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Briefing to the Incoming Minister for Local Government

Briefing to the Incoming Minister for Local Government

Briefing to the Incoming Minister for Local Government

Friday 9 March, 2018

The Honourable Nanaia Mahuta

The Department of Internal Affairs prepared a single BIM for the new Minister for Local Government: 


The Department noted that across the country’s six unitary authorities, 11 regional councils, 11 city councils and 50 district councils, there is a wide range of different levels of capacity and capability which can be problematic when the local government sector has to respond to central Government directions.

The Department identified a number of significant challenges currently facing local government in New Zealand including:

  • Council rate increases to fund expansion or replacement of essential infrastructure is pushing the limits of affordability for many households;
  • Constraints on local government funding sources is creating significant pressure on a number of councils who are fast approaching debt limits;
  • Growing visitor numbers is a double-edged sword for many councils – it provides regional and local economic opportunities, but does increase demand on aging infrastructure and community services;
  • Community exposure to the consequences of natural disasters and hazards like earthquakes and floods is forcing a fundamental rethink on how land use needs to change in the future; and
  • The current planning system in the RMA and LGA is not agile enough to respond to these challenges. 

The Department has recommended that the Minister focus on developing infrastructure funding options for local government, promoting greater uptake of community infrastructure, participating in reform of the RMA and LGA, improving community representation in local government and local decision-making and utilising technology to modernise voting in local government elections.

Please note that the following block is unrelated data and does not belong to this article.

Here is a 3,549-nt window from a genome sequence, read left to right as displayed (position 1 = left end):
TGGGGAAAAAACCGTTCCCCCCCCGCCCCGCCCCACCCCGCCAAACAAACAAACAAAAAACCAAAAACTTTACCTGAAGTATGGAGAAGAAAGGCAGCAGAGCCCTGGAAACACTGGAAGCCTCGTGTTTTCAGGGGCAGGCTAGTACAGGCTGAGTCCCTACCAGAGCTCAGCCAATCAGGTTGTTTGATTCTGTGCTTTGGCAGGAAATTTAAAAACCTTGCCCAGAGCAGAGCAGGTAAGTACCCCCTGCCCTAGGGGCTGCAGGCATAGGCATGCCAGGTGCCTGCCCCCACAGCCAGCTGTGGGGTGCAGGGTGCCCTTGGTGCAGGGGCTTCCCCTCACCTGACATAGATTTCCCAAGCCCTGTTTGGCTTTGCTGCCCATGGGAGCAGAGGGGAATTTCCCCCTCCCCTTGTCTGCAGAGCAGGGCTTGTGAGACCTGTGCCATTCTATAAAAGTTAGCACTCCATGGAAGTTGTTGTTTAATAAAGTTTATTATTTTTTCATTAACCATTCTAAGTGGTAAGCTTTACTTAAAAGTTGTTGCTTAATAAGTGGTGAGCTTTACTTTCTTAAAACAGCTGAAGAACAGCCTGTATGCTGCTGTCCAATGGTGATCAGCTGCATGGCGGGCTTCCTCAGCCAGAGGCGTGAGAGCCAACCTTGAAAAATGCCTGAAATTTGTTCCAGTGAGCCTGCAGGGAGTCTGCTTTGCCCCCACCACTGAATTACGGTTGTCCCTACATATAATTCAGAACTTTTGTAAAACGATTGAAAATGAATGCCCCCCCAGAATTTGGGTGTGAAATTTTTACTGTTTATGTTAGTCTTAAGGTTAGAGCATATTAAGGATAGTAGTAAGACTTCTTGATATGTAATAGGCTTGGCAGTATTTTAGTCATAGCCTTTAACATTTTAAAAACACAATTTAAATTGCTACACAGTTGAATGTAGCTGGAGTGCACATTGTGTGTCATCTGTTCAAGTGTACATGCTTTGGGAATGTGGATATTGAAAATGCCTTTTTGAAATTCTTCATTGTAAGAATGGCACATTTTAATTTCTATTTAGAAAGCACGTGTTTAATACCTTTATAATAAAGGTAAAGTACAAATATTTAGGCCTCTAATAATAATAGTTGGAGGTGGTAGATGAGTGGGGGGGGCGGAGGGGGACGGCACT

The BIM notes that the Department has recently invested in new capability to support better alignment between central and local government and the new approach is to work across central government agencies, and between local and central government, to support a ‘one system’ approach to delivering local services to communities.  Better coordination across central and local governments is intended to provide for better collaboration and a platform to share and build expertise in relation to nationwide policy issues such as: housing; infrastructure; the planning system, tourism, regional economic development; climate change; and natural hazards management.


Our thanks to Karla Kereopa for contributing to this article.

Please contact Theresa Le Bas if you want to learn more about the issues discussed in this article.

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